Once you refuse, as a mom, to do the things you hateespecially the ones Dr. Sears or your friends or your mother-in-law says are non-negotiableyou open up a big beautiful space to the do the things you love as a mother. As mother to two kids, ages 6 and 2, I found out a few years ago that I hated to play catch. But I love to roughhouse. I hate to play with Legos, but I love board games. I hate to make dinner, but I love to make breakfast.
I have hated, at various times, to wake up early, to go to baby birthdays, to play soccer and to wrestle with car seats, but I loved to nurse, to go to play dates, to play in the water, to trim nails, to read and to create contests.
I wouldn't have known about my child-rearing hates and loves until I had children. And I wouldn't have discovered the danger of resentment until I took parenting advice that went against my natureand lived to resent it. Strict religious practice and dietary restrictions sounded OK when I heard the justifications, but I wasn't listening to my heart. They were just not for me.
So now I forgo what I don't like. And I definitely don't do many of the exotic, exhausting and just weird-sounding things advocated in Dr. Sears' "Baby Book." (Take your baby to work with you if you must work in the first year?!) On the other hand, I'm all for the people who do love Dr. Sears and his advice. As long as they love doing it. My parenting pastimes sound exotic, exhausting and just weird to many people too.
Try it. No resentment. If you make child-rearing a set of practices you love, it becomes a piece of cake to love your children. That's still a cool mothering thing to do, isn't it?
From the mouths of babes: Here is a timely dear Prudence letter from a former attachment paranteeeee.
My mom let me play with her breasts for years after I stopped breast-feeding, and now shes doing it with my sister. How do I stop it? I don't want my sister to have the same revulsion at her own memories and confused feelings that I suffered.
That scenario is about a woman what sounds to me like an aberrant sickness. I'm no psychologist, but no one fondles their mother's breasts once weaned. At any rate, to make it sound like that is typical of an attachment parenting regimen seems misleading. I've never heard of even the hippiest of hippies suggesting anything approaching post-weaning nipple-play.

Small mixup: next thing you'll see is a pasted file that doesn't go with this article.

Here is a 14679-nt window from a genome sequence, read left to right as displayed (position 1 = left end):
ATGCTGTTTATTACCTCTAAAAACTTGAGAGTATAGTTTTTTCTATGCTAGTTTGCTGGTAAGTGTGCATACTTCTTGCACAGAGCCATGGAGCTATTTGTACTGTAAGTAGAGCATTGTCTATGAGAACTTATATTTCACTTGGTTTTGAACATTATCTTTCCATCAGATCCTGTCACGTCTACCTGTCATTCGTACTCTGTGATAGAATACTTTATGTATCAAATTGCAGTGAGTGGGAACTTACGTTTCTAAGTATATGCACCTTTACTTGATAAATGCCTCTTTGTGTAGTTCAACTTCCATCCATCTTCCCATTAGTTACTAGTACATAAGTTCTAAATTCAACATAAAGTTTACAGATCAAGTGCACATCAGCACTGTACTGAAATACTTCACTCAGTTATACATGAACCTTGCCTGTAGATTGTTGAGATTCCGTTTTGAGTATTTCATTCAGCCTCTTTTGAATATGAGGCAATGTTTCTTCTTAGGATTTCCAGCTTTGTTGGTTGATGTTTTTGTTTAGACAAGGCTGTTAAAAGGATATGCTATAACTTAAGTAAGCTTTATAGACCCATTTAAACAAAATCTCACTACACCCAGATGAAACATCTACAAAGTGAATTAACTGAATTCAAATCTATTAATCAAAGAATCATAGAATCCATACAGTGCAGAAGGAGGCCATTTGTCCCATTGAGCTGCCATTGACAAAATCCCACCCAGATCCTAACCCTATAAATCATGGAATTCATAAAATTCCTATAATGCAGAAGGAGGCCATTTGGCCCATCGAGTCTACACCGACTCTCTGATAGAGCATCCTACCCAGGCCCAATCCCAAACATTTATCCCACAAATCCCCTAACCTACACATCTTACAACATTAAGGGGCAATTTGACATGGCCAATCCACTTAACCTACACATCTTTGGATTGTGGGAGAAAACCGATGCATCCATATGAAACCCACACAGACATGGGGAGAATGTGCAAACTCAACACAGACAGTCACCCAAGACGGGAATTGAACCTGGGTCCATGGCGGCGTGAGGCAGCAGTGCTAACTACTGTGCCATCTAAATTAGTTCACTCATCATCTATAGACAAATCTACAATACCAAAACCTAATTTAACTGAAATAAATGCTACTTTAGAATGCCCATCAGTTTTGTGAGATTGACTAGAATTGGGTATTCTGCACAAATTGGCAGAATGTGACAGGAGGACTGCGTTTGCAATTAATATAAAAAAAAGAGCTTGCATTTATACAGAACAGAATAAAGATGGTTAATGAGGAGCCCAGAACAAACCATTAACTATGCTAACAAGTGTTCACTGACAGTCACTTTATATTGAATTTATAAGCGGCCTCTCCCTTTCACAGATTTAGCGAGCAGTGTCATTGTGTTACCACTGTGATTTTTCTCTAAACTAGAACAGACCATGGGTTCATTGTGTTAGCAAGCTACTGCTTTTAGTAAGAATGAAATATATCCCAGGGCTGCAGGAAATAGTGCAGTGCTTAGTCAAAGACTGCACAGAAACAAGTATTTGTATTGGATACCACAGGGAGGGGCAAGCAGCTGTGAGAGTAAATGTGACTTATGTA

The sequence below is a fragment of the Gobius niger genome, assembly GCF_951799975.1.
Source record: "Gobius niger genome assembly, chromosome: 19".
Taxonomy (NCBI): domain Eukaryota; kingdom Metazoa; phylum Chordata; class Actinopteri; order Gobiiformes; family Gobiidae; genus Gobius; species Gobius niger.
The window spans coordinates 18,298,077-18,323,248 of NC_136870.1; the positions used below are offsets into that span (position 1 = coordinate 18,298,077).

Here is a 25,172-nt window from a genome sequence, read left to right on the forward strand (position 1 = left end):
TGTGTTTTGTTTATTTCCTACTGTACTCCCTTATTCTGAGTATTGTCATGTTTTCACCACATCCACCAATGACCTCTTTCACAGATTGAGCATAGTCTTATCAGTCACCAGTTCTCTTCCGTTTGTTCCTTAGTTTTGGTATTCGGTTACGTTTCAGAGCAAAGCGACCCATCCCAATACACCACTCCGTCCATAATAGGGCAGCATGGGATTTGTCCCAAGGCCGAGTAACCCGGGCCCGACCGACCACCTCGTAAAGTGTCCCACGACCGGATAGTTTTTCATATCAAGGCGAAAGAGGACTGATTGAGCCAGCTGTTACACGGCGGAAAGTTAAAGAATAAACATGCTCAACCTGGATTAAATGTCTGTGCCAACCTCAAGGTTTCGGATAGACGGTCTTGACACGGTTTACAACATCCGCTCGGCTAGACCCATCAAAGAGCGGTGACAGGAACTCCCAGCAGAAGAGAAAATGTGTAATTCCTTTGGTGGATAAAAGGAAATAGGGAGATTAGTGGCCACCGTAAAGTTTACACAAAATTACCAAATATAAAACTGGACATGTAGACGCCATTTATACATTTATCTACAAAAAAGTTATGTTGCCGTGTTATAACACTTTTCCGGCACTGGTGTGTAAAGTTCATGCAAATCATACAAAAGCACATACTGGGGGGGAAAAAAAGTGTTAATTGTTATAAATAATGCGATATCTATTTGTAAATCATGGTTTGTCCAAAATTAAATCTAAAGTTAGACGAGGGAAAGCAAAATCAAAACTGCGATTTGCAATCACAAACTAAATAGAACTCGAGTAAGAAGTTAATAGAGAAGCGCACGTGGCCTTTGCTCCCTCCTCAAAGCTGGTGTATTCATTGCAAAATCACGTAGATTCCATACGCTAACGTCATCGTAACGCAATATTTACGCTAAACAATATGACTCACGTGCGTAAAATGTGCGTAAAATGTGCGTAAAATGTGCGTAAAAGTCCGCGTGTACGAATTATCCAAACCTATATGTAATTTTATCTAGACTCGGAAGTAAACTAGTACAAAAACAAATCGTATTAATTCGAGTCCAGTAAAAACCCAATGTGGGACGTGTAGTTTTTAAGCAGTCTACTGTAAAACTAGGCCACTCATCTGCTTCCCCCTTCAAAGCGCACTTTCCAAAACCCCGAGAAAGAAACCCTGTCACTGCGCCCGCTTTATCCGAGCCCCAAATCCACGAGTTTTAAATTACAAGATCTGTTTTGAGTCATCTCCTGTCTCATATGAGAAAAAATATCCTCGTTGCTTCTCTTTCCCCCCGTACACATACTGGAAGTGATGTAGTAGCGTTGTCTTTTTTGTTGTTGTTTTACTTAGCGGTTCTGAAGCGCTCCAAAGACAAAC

This is why Ginny's article is so good. People should do the things that work for them, and result in happy kids. We didn't really do full-on attachment parenting, but we did try to hold the kids a lot, and while they were little, they did sleep with us. We had a special basket that they went in in the bed, and then a co-sleeper that pulled right up next to the bed. These things made sense to us. They also worked for the most part.
But even if you think that's crazy, that's fine! Don't do it with your own kids! I was blown away with how many people felt at liberty to tell us what to do. Including members of our own families. I remember saying, "Listen, I'm not soliciting an open debate here." I mean, as if The Mermaid and I hadn't already had that, or somehow our approach was arrived at willy nilly?
I wasn't telling anyone how to parent, but simply providing a quote from someone who had been attachment parented. I included all the exta "e"'s to illustrate that it was an extreme example.
If you would like me to comment I will. In the case mentioned, attachment parenting was clearly done for the benefit of the parent, not the benefit of the child. This is the slippery slope where attachment parenting tends to fall down. I'm perfectly fine with the strategy when employed with a modicum of self-awareness and moderation. When attachment parenting becomes a crusade that a mother uses to justify her personal shortcomings, then I cannot condone it.
I'm not saying you were criticizing anyone, and I am really just having a conversation. I hope I didn't sound scoldy or anything to you. I really don't mean to! I was just making what I think is an important distinction.
My point was that that's not attachment parenting in your link. Not even an extreme example. The psychologist in the story you link agrees when she says:
"Your mother sounds like a sexual predator disguising herself as the ultimate attachment parent. Because there are so many more male molesters, its easier for sick women to get away with it. Being an earth mother is the perfect ruse that allows your mother to use her own children to gratify her disturbed impulses."
So to cite that as example of attachment parenting gone wrong is unfair. It's a crazy person doing crazy things and calling it attachment parenting.
So, this isn't attachment parenting? I wasn't gonna start a whole other thread when there's a perfectly good attachment parenting thread to stick that doosy in. Garsh!
This brings me back to my original point.... The question is where do we draw the line between attachment parenting and self-justifying ninny-mongering (good word huh? I just made it up). I done know, but obviously the line was crossed in the Dear Prudence article.